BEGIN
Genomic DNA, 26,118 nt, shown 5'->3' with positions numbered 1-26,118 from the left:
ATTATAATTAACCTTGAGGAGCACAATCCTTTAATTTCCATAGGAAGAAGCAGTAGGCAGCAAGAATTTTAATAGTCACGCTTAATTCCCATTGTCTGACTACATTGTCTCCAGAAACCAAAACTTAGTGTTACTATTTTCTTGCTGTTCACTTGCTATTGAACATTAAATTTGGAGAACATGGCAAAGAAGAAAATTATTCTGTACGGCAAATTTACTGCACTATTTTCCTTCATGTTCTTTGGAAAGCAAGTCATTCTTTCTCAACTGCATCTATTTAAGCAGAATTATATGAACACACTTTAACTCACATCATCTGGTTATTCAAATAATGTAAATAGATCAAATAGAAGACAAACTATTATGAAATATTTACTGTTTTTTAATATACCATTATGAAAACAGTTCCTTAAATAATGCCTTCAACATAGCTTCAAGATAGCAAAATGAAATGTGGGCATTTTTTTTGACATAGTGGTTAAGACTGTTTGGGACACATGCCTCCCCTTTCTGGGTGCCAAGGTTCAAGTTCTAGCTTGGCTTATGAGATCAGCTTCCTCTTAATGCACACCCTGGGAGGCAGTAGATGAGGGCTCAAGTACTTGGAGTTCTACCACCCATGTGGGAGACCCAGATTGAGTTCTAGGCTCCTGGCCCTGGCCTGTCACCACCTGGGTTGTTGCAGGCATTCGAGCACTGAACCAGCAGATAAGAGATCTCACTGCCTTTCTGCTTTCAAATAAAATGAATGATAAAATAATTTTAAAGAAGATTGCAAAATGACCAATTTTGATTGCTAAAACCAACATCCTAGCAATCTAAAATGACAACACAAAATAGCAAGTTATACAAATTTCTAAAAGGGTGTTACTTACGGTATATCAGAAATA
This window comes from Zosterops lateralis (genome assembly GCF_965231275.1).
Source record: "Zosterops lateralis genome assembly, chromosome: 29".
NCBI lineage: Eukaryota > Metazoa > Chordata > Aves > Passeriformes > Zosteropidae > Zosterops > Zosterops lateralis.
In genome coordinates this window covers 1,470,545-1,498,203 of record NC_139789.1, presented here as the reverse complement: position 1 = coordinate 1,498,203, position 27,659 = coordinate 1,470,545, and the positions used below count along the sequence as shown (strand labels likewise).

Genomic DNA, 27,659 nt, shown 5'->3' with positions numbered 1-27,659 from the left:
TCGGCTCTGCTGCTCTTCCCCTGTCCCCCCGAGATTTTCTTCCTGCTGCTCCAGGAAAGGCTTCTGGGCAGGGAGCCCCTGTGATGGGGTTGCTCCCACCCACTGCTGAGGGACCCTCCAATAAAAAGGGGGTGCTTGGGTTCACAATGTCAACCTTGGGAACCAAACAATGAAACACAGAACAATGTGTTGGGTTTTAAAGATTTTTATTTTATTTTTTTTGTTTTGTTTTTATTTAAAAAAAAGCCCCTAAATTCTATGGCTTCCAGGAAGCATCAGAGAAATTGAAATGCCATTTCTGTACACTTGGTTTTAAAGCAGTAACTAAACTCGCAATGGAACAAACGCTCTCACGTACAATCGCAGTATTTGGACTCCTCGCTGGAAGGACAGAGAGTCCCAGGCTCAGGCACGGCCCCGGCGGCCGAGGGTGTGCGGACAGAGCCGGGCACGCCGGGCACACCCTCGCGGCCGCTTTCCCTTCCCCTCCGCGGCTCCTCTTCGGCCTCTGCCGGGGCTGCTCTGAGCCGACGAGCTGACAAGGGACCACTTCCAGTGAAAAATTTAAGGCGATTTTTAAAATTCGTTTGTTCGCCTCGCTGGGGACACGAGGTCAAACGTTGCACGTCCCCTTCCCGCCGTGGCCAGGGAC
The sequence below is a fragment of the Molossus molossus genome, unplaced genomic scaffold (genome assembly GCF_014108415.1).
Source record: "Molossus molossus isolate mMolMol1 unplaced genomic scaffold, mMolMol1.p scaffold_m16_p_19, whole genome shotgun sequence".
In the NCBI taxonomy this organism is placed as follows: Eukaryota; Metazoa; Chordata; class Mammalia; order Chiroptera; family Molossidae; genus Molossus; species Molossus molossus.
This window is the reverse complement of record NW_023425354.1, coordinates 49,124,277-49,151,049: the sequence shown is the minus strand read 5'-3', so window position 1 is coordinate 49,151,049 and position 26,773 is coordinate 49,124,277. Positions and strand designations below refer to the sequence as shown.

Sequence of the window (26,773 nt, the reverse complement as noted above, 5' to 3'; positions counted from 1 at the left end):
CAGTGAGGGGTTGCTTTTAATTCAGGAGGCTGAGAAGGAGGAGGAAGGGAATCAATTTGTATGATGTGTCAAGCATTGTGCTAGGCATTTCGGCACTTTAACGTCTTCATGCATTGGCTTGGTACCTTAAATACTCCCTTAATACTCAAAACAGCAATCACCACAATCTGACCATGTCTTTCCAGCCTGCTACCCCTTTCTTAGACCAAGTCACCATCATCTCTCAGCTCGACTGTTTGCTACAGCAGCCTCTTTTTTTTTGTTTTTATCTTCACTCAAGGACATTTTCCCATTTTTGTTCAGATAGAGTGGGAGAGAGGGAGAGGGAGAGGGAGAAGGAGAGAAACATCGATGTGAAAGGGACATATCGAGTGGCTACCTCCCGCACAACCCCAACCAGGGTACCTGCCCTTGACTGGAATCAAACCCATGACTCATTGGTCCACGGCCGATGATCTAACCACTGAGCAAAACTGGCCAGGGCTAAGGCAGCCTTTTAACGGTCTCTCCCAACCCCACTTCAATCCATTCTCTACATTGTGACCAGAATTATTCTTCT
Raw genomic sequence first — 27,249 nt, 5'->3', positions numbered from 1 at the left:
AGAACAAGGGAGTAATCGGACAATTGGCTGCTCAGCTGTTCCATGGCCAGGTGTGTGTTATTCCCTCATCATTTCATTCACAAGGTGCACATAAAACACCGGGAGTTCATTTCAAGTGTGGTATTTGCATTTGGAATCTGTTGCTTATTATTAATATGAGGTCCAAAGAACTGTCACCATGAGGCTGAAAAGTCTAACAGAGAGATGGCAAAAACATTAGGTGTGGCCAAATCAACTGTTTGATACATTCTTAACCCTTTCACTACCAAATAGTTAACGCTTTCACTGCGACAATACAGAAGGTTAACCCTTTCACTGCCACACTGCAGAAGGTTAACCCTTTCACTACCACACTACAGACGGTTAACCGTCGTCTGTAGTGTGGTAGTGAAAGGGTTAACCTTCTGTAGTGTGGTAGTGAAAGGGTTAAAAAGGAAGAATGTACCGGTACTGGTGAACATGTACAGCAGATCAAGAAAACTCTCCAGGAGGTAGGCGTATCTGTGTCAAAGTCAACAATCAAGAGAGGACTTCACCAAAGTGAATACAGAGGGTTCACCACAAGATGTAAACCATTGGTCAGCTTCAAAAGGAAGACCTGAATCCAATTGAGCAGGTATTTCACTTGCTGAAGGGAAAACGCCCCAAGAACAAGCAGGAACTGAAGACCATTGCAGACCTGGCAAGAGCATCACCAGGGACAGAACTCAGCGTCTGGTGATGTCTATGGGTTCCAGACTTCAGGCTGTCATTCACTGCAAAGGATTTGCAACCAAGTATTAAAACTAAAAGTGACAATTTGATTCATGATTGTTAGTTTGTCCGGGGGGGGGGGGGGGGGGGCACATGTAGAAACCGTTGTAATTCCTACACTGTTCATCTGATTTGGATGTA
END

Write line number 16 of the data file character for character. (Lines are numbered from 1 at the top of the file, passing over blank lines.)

AGAACAAGGGAGTAATCGGACAATTGGCTGCTCAGCTGTTCCATGGCCAGGTGTGTGTTATTCCCTCATCATTTCATTCACAAGGTGCACATAAAACACCGGGAGTTCATTTCAAGTGTGGTATTTGCATTTGGAATCTGTTGCTTATTATTAATATGAGGTCCAAAGAACTGTCACCATGAGGCTGAAAAGTCTAACAGAGAGATGGCAAAAACATTAGGTGTGGCCAAATCAACTGTTTGATACATTCTTAACCCTTTCACTACCAAATAGTTAACGCTTTCACTGCGACAATACAGAAGGTTAACCCTTTCACTGCCACACTGCAGAAGGTTAACCCTTTCACTACCACACTACAGACGGTTAACCGTCGTCTGTAGTGTGGTAGTGAAAGGGTTAACCTTCTGTAGTGTGGTAGTGAAAGGGTTAAAAAGGAAGAATGTACCGGTACTGGTGAACATGTACAGCAGATCAAGAAAACTCTCCAGGAGGTAGGCGTATCTGTGTCAAAGTCAACAATCAAGAGAGGACTTCACCAAAGTGAATACAGAGGGTTCACCACAAGATGTAAACCATTGGTCAGCTTCAAAAGGAAGACCTGAATCCAATTGAGCAGGTATTTCACTTGCTGAAGGGAAAACGCCCCAAGAACAAGCAGGAACTGAAGACCATTGCAGACCTGGCAAGAGCATCACCAGGGACAGAACTCAGCGTCTGGTGATGTCTATGGGTTCCAGACTTCAGGCTGTCATTCACTGCAAAGGATTTGCAACCAAGTATTAAAACTAAAAGTGACAATTTGATTCATGATTGTTAGTTTGTCCGGGGGGGGGGGGGGGGGGGCACATGTAGAAACCGTTGTAATTCCTACACTGTTCATCTGATTTGGATGTA